Sunday, November 1, 2015

pomelo curd crème brûlée


Is it "un-American" to not hand out candy during Halloween? My parents and I wrestled with the idea for a solid 3 minutes before deciding that it wasn't and went to our favorite celebratory restaurant far away from home (just in case the trick-or-treaters followed us). If karma is a thing, it sure hasn't hit me yet because I'm sitting here at my desk with a smile and cup of crème brûlée that I smuggled from the buffet line. 
You know when a crème brûlée is good when it is felony-worthy good. 


And while the crème brûlée I had at the restaurant was the inspiration for this recipe, I didn't want to just copy it. I wanted to make an elevated crème brûlée, one that after your first bite you can't stop eating until all the cows and chickens say enough is enough. The resulting concoction, the convergence of a pumelo sale at the store, my experience at the restaurant, and the all-important cow-chicken factor, was this Pumelo Curd Creme Brulee. No need to thank me. Just enjoy. 





You will be surprised at how easy this recipe is for being so exotic-tasting and sounding. For those of you who shy away from crème brûlée because you think it is this impossible French thing, think again. Crème brûlée is super, super easy and worthwhile to make. In this recipe, I spike custard with pumelo zest, top it with rich pumelo curd and a layer of brûléed sugar. Honestly, few things in this world are more sensual than this. Without further-ado, let's get started!




Recipe

for the crème brûlée
2 cups of heavy cream
1/2 cup of milk
zest of 1 pomelo
5 large egg yolks
1/4 cup granulated sugar
1/8 teaspoon of salt

for the pomelo curd
3/4 cup of sugar
zest of one pomelo
1/2 cup unsalted butter
4 large eggs
1/2 cup pomelo juice
1/8 teaspoon of salt
demerara sugar for brûléeing

Preparation:
1. Firstly, clean out the oven that also serves as a storage cabinet. Then, preheat it to 325F.



2. Clean and zest two whole pumelos and juice one of them. Try to avoid zesting the white pith because it's bitter. We'll only need the zest of one pummelo for the crème brûlée
, but we'll need the other half and juice for the curd. 



3. In a medium saucepot, heat up the cream, milk, and half of the pumelo zest (the zest of one pumelo) until you see small bubbles forming on the sides and steam coming off from the top. Take the cream mixture off the heat to steep and cool.



4. While your cream is cooling, separate and whisk the five egg yolks along with the sugar vigourously for 1 minute, or until it becomes slightly pale and thick. While whisking, add in a quarter of the hot cream. This is called tempering. Once you feel that the egg mixture is warm enough, dump the rest of the cream and whisk to combine.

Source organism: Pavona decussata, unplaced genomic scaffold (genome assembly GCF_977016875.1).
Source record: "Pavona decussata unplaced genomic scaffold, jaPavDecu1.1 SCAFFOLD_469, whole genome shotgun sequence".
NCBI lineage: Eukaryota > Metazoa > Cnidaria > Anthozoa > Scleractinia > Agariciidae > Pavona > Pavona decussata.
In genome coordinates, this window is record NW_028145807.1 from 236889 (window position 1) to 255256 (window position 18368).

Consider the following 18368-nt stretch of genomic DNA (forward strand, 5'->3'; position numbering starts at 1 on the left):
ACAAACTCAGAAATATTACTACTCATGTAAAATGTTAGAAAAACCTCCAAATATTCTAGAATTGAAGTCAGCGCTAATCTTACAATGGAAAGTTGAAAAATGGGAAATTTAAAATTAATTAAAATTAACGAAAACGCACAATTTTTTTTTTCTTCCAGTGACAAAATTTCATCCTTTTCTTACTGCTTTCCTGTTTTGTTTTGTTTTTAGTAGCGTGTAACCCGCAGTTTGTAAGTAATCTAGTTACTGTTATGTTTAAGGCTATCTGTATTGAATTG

5. This next step is 
completely optional, but suggested if you seek the creamiest crème brûlée you've ever had (just to show you how hypocritical I am, I didn't do this step). Strain the crème brulee and ladle off the foam (there should be a good amount of foam). Straining the crème brûlée makes sure any egg that might have scrambled with the hot cream is removed. Scraping the foam off makes sure you get a thick creamy consistency without too many air bubbles. Oftentimes, if you don't scrape the foam off, the tops of the crème brulee can look porous and unappetizing (it will still taste delicious though).



6. Place the ramekins (they can be any size or shape you want) in a roasting pan deep enough to fill with water that reaches half-way up the custard. Transfer the crème brûlée
 to a cup for better transfer and fill the ramekins 80% of the way up. Remember, later we still want to top it with curd and have enough space to torch the sugar. Fill the roasting pan with water until it reaches 50% up the sides of the ramekins. Bake on the middle rack, uncovered, for 35-45 minutes depending on how set you want it. Check for doneness by shaking the pan. If it jiggles slightly you might be done, but if doesn't jiggle at all you know you're past done. A slight jiggle is what you're looking for.




7. While the crème brulee bakes, let's get onto the pomelo curd. In a medium-sized bowl, combine the rest of the pomelo zest (the zest of one pomelo) and the sugar. The amount of sugar you use depends on how sweet your pomelos are. Try the pomelos before you decide how much sugar you want to add. In a second bowl, cream the butter with a hand mixer until pale and fluffy. Add the sugar and zest mixture and combine. Next, add the eggs one at a time, making sure to fully incorporate each egg before adding the next. This will ensure that your curd doesn't curdle. Even if it does curdle, the curds will reverse after we heat it. Add the pomelo juice and salt. Transfer the pomelo curd mixture to a saucepan and, WHILE CONTINUOUSLY STIRRING, place over a medium-heat. Don't forget to scrape the bottom of the pan while you stir, so the curd does not scorch. The curd will begin to thicken after about 10 minutes. Take the curd off and immediately strain through a fine-mesch strainer. Place in the refrigerator until the crème brulee is ready.



8. Carefully take the crème brulee out of the oven and let cool on the countertop for at least 10 minutes or overnight in the fridge. If you can't wait, you can put them in the freezer (just don't forget about them). After everything has cooled, top the crème brûlée with pomelo curd. Top that with demerara or turbinado sugar (or granulated white sugar if you insist). Torch or broil the top until the sugar is thoroughly burnt and crunchy. Serve immediately!


So is it un-American to not hand out candy on Halloween? I think not. If only our neighbors poured pumelo curd and crème brulee in Trick-or-Treaters' pails, America would be a much better place. Don't forget to tell me your ideas and comments. I always appreciate them. And as always,

Chow!


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